Rajesh Anandan from the USA wants to prove that hiring employees with autism can be a business advantage. Together with his former classmate at the Massachusetts Institute of Technology, Art Schektman, he founded the technology company Ultranauts. The company’s staff consists of 75% of testers with autism spectrum disorders, states University Herald. In this NIX Solutions’ article we will tell you about this remarkable company in details.
Utranauts is just one of the modern companies that actively hire autistic employees. Large companies such as Microsoft or EY have programs for hiring and supporting employees with autism and other disabilities. But if the goal of such programs is to provide support and equal conditions for everyone, then Ultranauts are aggressively recruiting such employees and all the work of their team focuses on them.
Anandan believes that among the people in the spectrum of autism there are incredibly talented people, but they are often ignored in the labor market due to mistakes and errors. In his opinion, the typical work atmosphere and the hiring process are not suitable for such people, and even if they are hired, the organization of the work process can be counterproductive for their work style.
Anandan says their company’s goal is to change the concept of the workplace by restructuring the entire process of hiring, managing and developing autistic employees. For example, as a rule, the selection of employees primarily depends on communication skills, which means that candidates in the autism spectrum are automatically eliminated.
In recent years, companies are increasingly talking about creating an accessible environment for neuro-excellent employees – people with dyslexia, autism, ADHD and other neurological features.
A study by the National Autism Society in the UK found that the unemployment rate among autistic people is still very high even in developed countries. A survey among 2,000 autistic adults showed that only 16% of them work full time.
Various factors influence the employment problems of people with autism, including the typical features of finding and hiring employees, says Richmal Maybank of the National Autism Society. According to her, job descriptions often list standard and very general behaviors like “teamwork” and “high communication skills”, but do not include specific information about the work being done.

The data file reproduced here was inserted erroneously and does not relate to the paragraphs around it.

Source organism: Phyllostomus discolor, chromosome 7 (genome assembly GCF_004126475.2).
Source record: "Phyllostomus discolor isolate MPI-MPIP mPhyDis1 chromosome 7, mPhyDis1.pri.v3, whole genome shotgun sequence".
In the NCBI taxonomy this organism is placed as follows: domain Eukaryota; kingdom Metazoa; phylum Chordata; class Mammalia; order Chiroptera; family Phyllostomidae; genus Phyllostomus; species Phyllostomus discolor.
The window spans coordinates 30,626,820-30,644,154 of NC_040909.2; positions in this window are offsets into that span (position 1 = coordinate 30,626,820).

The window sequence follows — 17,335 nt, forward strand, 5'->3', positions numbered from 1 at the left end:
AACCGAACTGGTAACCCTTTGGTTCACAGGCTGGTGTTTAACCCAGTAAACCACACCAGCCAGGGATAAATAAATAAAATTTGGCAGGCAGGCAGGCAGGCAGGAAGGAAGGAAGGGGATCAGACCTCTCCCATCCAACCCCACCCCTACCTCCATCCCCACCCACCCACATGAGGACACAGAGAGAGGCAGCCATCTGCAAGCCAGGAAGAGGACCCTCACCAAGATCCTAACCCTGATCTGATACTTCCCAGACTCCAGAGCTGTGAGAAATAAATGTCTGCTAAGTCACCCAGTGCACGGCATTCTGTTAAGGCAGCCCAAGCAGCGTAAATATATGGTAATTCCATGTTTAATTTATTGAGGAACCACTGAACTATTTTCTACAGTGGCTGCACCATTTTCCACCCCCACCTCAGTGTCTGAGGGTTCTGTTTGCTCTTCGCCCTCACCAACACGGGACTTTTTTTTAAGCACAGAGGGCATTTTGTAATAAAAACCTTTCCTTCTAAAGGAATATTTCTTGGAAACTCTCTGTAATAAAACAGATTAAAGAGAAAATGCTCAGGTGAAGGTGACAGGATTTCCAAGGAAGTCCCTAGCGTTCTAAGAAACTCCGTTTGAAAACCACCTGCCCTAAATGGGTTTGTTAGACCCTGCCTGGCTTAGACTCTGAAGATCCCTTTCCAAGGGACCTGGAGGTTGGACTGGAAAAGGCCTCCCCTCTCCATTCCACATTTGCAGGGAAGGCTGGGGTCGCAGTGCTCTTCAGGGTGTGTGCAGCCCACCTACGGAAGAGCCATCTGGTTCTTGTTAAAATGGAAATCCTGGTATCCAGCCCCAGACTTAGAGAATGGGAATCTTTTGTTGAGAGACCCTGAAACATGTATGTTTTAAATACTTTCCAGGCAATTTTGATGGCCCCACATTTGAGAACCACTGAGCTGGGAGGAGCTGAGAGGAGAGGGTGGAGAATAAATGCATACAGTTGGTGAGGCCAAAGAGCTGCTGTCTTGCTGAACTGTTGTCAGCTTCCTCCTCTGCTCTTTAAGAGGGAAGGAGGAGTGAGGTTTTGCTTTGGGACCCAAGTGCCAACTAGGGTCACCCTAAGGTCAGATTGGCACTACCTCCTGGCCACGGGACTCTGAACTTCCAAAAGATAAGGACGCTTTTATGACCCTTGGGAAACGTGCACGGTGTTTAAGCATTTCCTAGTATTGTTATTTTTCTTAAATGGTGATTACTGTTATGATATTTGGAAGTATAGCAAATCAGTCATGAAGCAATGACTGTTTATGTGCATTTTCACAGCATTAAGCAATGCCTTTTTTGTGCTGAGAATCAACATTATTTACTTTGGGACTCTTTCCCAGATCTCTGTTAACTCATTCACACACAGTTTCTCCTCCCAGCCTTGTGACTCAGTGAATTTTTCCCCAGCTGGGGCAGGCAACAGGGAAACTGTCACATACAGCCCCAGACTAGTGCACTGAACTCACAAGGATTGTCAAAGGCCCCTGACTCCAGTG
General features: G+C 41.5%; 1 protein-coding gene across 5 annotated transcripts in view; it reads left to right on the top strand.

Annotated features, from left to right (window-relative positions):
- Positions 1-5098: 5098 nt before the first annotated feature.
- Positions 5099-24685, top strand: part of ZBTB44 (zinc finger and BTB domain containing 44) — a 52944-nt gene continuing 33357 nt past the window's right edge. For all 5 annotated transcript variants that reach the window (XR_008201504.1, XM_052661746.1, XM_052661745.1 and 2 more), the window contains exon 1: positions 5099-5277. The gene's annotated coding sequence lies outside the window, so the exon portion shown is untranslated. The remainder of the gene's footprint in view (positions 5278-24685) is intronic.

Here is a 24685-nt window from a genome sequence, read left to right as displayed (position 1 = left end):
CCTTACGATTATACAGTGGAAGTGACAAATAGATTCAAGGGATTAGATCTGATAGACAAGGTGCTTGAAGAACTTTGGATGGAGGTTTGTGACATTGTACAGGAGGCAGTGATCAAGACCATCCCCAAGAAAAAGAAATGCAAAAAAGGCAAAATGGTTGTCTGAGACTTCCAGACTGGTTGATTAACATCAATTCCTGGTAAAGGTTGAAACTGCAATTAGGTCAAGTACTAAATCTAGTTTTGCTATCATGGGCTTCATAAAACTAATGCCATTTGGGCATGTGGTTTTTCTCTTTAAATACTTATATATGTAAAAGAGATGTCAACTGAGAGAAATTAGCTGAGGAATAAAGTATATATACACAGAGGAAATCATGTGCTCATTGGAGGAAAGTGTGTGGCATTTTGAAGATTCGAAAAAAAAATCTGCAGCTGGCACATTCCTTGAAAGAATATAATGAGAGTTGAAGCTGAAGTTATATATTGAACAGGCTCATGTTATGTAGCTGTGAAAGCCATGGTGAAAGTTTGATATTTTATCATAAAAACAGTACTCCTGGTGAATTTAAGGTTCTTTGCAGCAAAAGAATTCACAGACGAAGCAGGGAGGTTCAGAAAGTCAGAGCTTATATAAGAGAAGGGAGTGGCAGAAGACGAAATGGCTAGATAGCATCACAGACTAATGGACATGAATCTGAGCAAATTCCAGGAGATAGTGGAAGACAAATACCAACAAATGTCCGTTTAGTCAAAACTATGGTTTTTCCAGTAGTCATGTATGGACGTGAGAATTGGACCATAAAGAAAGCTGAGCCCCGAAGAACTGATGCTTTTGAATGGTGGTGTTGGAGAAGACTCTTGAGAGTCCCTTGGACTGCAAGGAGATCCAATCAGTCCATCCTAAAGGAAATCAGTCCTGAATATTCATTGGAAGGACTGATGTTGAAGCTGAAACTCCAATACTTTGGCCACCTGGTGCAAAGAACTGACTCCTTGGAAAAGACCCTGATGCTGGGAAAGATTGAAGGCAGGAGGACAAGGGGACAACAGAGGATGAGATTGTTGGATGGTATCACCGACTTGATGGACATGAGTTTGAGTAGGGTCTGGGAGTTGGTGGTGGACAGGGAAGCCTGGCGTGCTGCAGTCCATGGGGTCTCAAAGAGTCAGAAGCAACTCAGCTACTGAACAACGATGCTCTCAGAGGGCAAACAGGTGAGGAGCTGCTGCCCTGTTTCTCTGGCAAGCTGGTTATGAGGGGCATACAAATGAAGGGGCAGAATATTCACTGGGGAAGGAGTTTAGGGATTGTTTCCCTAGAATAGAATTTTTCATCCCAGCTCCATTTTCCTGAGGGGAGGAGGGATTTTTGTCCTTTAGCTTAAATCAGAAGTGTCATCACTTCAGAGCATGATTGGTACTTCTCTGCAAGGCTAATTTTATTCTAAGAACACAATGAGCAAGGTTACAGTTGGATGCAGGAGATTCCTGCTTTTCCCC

There are no job interviews at Ultranauts. Neither specific skills nor previous experience is required for candidates. “We have developed a much more objective method of selecting applicants,” Anandan says in an interview. And although after being hired, candidates are entrusted with work that they have never done before, after training new employees are 95% confident in their skills.
Instead of reviewing resumes and interviews, potential employees undergo a simple assessment of 25 qualities that are important to the application developer and QA software tester. For example, they include the ability to learn new systems and to accept and take into account feedback.
The National Autism Society also proposes minor changes to work organization. For example, ensuring that each working meeting has a predefined agenda. Agendas and similar resources will help people with disabilities to concentrate on the most important information and plan their participation to make meetings more open.
Similar techniques are used in Ultranauts. In addition, the company has developed its own unique tools to support employees. “A couple of years ago, one colleague said that he would like for each person to have their own user manual. We did this – everyone has a biodex manual compiled by him, from which his Ultranauts colleagues can find out all the necessary information about how best to work with a particular person,” says Anandan.
Ultranauts are now beginning to share their success in creating suitable working conditions for autistic employees, as many other companies are interested in this experience.